Of the 172 subjects, there were 86(50%) in each of the two groups. In terms of demographic data, the groups were similar (p>0.05) (Table-1).
At baseline, there were no significant differences between the groups regarding knowledge and practice related to BSE, but post-intervention, group A showed significant (p<0.001) improvement, while there was no change in group B (p>0.05). Differences between the groups were significant in all the recorded variables (Table-2).
Comparison between baseline and post-intervention characteristics and BSE practices was done in both the groups, indicating, among other things, that more women agreed that BSE was important for breast care in the intervention group compared to the control group (Table-3).
Being in the intervention group (p=0.001) and level of education (p=0.018) showed positive and negative associations with self-examination practice. Upon adjusting for age, marital status, family history and education, group A (p=0.001) remained significant, while the level of education (p=0.116) became non-significant (Table-4).
Ca Breast is a global health problem with increasing incidence in Pakistan.21 The current study was planned to evaluate the effects of health education intervention based on knowledge and attitude of participants regarding Ca breast and BSE and by monthly motivation through cell phone. The study revealed that after health education intervention, more participants performed BSE. This might have been an effect of enlightening intervention, educating participants about BSE and also reinforcing good healthy behaviours by contact via cell phone. Additionally, comparative analysis between the two groups demonstrated the efficiency of intervention in the intervention group by ameliorating the practices of BSE. The results were supported by the fact that participants in the intervention group performed BSE much more efficiently and regularly. The results are congruent with a study done in Iran which demonstrated that it is better to educate women via text messages in comparison to lectures and academic sessions. The participants of the text message group showed higher frequency of performing BSE than the lecture group.22 Other studies have shown that mobile phone intervention has a significant impact on BSE practices.23,24 The current study focussed on educating women aged 20-60 years. Ca breast affecting pregnant or lactating women carries a dreadful prognosis.1 Majority of our study participants were aged 20-30 years and were at a higher risk for developing Ca breast. The study population was chosen keeping this in mind. Similar target population were selected by earlier studies.8-11,13-16 Before the health education session, the practice of BSE was low in both the groups. Prior evidence shows that the performance of BSE was disappointing in Pakistan. A study in Karachi reported that only 26% of students performed BSE.4 Another study in Lahore revealed unsatisfactory performance of BSE, with 87.9% participants not having practiced BSE ever.25 In general, taking into account this available evidence, at the commencement of the study it was expected that the subjects would be unaware regarding Ca breast and BSE, and, hence. A study in Lahore showed that only 19.3% women had BSE awareness.26 The current study showed that post-intervention BSE performance improved compared to the control group. This was primarily because they were not part of any health education intervention. The findings are consistent with a study in Nigeria which showed that after health education intervention, the knowledge and practice of BSE increased in the intervention group and stayed unaffected in the control group.27 Similar finding was also found in a study done in Iran.28 In the current study, awareness amplified self-confidence of the participants and made them more aware about BSE practice in the intervention group. Univariate analysis showed a significant negative association between BSE practice and education, which might be because most of the participants had received education till primary level. Our results are comparable with earlier findings in Chinese women.29 In contrast, some studies done in Pakistan and India revealed a significant positive association between education and BSE practices.17,30 This might be due to our sample size which was small and comprised women from a single community. The current study showed a non-significant negative relationship of BSE with age and marital status, which might be because majority of the participants in both groups were married and aged 20-30 years, with only a small proportion aged >30 years. This is similar to a study in Iran.28 Previous health promotion intervention studies reported women having family history of Ca breast doing BSE more than those having no history of Ca breast in close relatives.31,32 In the current study, the percentage of participants having a family history of Ca breast were low and showed non-significant positive association with the practice of BSE on unadjusted as well as adjusted analysis. The current study has some limitations. Despite the monthly reminders and no losses to follow-up, timevarying information on exposure, outcome and covariate relationship was not considered through advanced statistical modelling. Furthermore, as it was conducted on a small scale due to limited resources, and more variations could have been seen with data collected from multiple hospitals with a longer follow-up time period. The data would also be more pronounced if comparison was done between public and private tertiary care hospitals across Karachi.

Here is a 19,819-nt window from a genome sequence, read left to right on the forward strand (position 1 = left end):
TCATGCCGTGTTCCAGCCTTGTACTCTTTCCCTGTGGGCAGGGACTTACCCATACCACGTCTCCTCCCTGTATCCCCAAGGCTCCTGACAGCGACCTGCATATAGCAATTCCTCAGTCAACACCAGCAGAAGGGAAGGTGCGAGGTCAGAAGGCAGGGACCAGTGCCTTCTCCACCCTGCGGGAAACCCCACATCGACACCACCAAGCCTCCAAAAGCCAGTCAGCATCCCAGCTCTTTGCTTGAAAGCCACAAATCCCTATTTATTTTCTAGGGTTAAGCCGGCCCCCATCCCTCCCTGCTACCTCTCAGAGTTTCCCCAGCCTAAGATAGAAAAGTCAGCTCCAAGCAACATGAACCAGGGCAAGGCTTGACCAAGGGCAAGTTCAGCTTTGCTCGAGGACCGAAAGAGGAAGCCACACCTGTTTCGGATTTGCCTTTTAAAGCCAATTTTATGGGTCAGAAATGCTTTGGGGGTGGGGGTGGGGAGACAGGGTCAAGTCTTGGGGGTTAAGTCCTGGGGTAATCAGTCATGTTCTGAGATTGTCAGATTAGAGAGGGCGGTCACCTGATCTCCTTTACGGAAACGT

At baseline, the participants had poor knowledge, negative attitude towards BSE and poor performance. Reasons for not practising BSE were lack of knowledge about how to self-examine a breast. Health promotion intervention proved to be effective and upgraded the knowledge and self-confidence of the participants and enabled them to do BSE monthly.
Conflict of Interest: None.
Source of Funding: None.